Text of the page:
* In Iraq, President Saddam Hussein, like Assad, has often seemed to be grooming his son, Uday, to assume power when Hussein himself departs, almost certainly in a coffin. But the fractious ethnic and religious nature of Iraqi society makes bloody turmoil a virtual certainty unless a powerful force within the military grabs quick and complete authority.
* In the Palestine Liberation Organization, veteran and aging Chairman Yasser Arafat, 65, faces his first-ever election in the occupied territories, probably sometime this year. The autocratic leader has never allowed anyone to rise within the Palestinian ranks to rival him, and it is considered likely that Arafat will assure that any elections guarantee his dominance despite rising opposition from the Islamic fundamentalist group Hamas and other factions opposed to the peace with Israel. Yet what happens when Arafat dies is anyone's guess.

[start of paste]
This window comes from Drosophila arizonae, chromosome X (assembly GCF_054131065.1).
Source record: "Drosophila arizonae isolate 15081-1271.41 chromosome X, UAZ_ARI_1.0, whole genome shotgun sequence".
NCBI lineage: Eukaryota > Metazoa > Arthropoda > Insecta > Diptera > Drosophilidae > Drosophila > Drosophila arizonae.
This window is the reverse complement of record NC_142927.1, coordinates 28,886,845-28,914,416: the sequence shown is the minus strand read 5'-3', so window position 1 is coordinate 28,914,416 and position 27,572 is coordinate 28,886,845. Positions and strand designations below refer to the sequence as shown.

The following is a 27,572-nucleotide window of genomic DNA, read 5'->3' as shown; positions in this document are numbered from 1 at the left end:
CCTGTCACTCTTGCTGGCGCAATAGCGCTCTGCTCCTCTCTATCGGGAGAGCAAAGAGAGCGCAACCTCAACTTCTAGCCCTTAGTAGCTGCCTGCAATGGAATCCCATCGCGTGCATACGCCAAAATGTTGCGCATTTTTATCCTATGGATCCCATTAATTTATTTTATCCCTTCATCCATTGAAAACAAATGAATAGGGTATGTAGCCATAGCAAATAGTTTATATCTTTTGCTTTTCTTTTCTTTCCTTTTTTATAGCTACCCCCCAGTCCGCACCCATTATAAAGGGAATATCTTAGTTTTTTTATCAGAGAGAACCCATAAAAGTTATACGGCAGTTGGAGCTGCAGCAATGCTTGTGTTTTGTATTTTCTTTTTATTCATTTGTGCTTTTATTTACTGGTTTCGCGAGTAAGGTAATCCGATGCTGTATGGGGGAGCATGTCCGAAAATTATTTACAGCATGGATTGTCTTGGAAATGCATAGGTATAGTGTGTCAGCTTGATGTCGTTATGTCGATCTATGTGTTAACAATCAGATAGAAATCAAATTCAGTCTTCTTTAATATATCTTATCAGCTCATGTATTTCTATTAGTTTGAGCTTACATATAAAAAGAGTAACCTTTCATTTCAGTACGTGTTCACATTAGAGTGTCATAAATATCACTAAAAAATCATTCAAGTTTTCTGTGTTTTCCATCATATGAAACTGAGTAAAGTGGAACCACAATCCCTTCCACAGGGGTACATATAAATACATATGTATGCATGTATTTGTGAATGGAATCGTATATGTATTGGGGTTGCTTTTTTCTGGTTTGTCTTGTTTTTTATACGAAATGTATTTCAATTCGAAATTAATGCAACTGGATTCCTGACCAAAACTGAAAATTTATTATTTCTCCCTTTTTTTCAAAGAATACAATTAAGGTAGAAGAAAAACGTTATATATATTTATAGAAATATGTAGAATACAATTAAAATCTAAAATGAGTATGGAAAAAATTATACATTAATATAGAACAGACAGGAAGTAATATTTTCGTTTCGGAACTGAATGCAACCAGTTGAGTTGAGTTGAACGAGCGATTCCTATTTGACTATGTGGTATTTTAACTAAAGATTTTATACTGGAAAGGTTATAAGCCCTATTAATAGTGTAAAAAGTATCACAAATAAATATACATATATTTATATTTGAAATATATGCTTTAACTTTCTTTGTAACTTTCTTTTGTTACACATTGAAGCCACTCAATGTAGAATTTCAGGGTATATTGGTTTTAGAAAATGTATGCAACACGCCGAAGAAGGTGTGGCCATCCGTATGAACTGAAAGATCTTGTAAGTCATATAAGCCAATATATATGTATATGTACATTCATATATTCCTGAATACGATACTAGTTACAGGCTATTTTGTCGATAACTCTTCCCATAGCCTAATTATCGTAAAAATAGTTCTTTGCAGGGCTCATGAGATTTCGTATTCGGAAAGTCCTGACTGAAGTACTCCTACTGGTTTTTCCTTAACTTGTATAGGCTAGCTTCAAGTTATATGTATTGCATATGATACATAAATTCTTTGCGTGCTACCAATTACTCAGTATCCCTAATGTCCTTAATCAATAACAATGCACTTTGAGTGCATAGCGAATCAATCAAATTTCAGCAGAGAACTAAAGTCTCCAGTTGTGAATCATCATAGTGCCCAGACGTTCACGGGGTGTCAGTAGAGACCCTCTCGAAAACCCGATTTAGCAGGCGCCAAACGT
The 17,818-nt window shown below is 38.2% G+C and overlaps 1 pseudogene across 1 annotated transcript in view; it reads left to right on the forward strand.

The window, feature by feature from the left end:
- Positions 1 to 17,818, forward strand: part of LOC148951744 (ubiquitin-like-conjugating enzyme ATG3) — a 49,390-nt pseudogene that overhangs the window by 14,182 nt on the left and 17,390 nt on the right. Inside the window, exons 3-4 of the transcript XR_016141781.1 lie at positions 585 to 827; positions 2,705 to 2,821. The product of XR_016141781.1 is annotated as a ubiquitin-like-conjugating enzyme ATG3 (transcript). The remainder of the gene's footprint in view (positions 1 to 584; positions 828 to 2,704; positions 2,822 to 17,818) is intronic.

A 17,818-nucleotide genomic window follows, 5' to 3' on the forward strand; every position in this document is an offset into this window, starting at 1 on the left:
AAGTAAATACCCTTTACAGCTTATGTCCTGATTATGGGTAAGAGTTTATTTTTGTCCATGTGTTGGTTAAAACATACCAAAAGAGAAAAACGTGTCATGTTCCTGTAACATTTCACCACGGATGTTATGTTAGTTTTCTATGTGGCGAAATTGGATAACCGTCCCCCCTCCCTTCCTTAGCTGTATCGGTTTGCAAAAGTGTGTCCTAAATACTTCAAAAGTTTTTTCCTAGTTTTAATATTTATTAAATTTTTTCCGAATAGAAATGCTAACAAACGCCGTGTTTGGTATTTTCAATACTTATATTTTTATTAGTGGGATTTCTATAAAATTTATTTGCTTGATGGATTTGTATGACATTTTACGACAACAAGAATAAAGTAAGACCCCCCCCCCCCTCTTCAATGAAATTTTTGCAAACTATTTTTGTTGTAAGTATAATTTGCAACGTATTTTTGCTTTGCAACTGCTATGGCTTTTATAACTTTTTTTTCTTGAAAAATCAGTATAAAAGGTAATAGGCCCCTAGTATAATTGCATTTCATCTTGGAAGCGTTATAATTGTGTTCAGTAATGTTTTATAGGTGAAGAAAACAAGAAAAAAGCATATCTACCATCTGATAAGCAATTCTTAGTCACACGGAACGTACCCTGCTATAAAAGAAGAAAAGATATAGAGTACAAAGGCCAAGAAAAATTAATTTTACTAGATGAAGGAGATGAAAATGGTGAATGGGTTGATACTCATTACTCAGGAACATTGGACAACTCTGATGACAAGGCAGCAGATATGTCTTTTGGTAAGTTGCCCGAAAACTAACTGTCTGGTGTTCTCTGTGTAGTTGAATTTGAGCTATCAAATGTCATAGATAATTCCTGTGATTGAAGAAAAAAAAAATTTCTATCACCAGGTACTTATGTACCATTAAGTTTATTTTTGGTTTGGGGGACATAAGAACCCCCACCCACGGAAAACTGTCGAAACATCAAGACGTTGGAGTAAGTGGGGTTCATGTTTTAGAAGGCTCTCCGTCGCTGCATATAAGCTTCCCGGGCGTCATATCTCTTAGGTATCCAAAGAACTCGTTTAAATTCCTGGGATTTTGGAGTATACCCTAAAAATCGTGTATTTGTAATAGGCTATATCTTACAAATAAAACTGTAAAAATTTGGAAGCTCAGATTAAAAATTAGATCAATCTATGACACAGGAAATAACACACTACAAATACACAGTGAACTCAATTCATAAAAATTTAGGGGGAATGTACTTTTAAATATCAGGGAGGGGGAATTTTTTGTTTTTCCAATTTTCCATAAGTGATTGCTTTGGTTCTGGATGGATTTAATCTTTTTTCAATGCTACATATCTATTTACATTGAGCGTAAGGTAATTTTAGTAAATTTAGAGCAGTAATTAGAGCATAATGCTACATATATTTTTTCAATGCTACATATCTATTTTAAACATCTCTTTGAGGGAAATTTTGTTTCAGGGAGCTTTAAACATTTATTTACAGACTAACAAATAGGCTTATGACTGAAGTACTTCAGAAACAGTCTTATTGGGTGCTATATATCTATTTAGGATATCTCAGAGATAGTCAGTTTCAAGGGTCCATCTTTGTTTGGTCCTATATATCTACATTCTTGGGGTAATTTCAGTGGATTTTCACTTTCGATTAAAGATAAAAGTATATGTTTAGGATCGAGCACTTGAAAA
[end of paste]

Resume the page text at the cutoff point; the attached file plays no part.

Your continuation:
* In Saudi Arabia, the desert kingdom that sits atop the world's largest reserves of petroleum, King Fahd, believed to be 73 years old, is steadily declining both physically and mentally. The line of succession is clear, with Fahd's brother, Prince Abdullah, long designated as crown prince. Yet Abdullah himself and the next in line after him, Sultan ibn Abdulaziz, the defense minister and another of Fahd's brothers, are both in their 70s as well.
Abdullah is likely to be a bit of a shock after mild-mannered Fahd. His views are more nationalistic; he is more of a religious conservative. He is rumored to have disagreed with his brother over the handling of the Gulf War, when Saudi Arabia hosted hundreds of thousands of foreign troops. With a rising swell of Islamic militancy providing the most important challenge to the royal family, some analysts say it is likely the Saudis will look soon to a younger heir apparent.